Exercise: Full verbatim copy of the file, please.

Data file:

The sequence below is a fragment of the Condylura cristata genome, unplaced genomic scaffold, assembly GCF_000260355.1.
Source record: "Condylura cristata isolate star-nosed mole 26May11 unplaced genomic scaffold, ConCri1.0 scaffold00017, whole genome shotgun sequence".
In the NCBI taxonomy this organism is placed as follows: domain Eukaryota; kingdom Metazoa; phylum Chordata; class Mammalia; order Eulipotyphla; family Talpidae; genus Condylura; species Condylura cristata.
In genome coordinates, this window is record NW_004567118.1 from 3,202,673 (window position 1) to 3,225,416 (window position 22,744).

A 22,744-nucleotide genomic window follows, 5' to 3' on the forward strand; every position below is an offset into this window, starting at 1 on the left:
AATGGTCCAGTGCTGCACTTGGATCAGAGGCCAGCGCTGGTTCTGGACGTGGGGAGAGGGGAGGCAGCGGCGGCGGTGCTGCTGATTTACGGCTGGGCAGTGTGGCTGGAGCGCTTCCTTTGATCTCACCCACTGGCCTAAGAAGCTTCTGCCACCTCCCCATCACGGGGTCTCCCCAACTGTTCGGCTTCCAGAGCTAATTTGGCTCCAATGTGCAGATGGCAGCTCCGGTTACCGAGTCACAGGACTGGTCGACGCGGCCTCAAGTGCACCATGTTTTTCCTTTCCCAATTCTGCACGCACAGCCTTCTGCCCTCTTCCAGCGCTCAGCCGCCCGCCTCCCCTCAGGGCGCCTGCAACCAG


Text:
The sequence below is a fragment of the Condylura cristata genome, unplaced genomic scaffold, assembly GCF_000260355.1.
Source record: "Condylura cristata isolate star-nosed mole 26May11 unplaced genomic scaffold, ConCri1.0 scaffold00017, whole genome shotgun sequence".
In the NCBI taxonomy this organism is placed as follows: domain Eukaryota; kingdom Metazoa; phylum Chordata; class Mammalia; order Eulipotyphla; family Talpidae; genus Condylura; species Condylura cristata.
In genome coordinates, this window is record NW_004567118.1 from 3,202,673 (window position 1) to 3,225,416 (window position 22,744).

A 22,744-nucleotide genomic window follows, 5' to 3' on the forward strand; every position below is an offset into this window, starting at 1 on the left:
AATGGTCCAGTGCTGCACTTGGATCAGAGGCCAGCGCTGGTTCTGGACGTGGGGAGAGGGGAGGCAGCGGCGGCGGTGCTGCTGATTTACGGCTGGGCAGTGTGGCTGGAGCGCTTCCTTTGATCTCACCCACTGGCCTAAGAAGCTTCTGCCACCTCCCCATCACGGGGTCTCCCCAACTGTTCGGCTTCCAGAGCTAATTTGGCTCCAATGTGCAGATGGCAGCTCCGGTTACCGAGTCACAGGACTGGTCGACGCGGCCTCAAGTGCACCATGTTTTTCCTTTCCCAATTCTGCACGCACAGCCTTCTGCCCTCTTCCAGCGCTCAGCCGCCCGCCTCCCCTCAGGGCGCCTGCAACCAG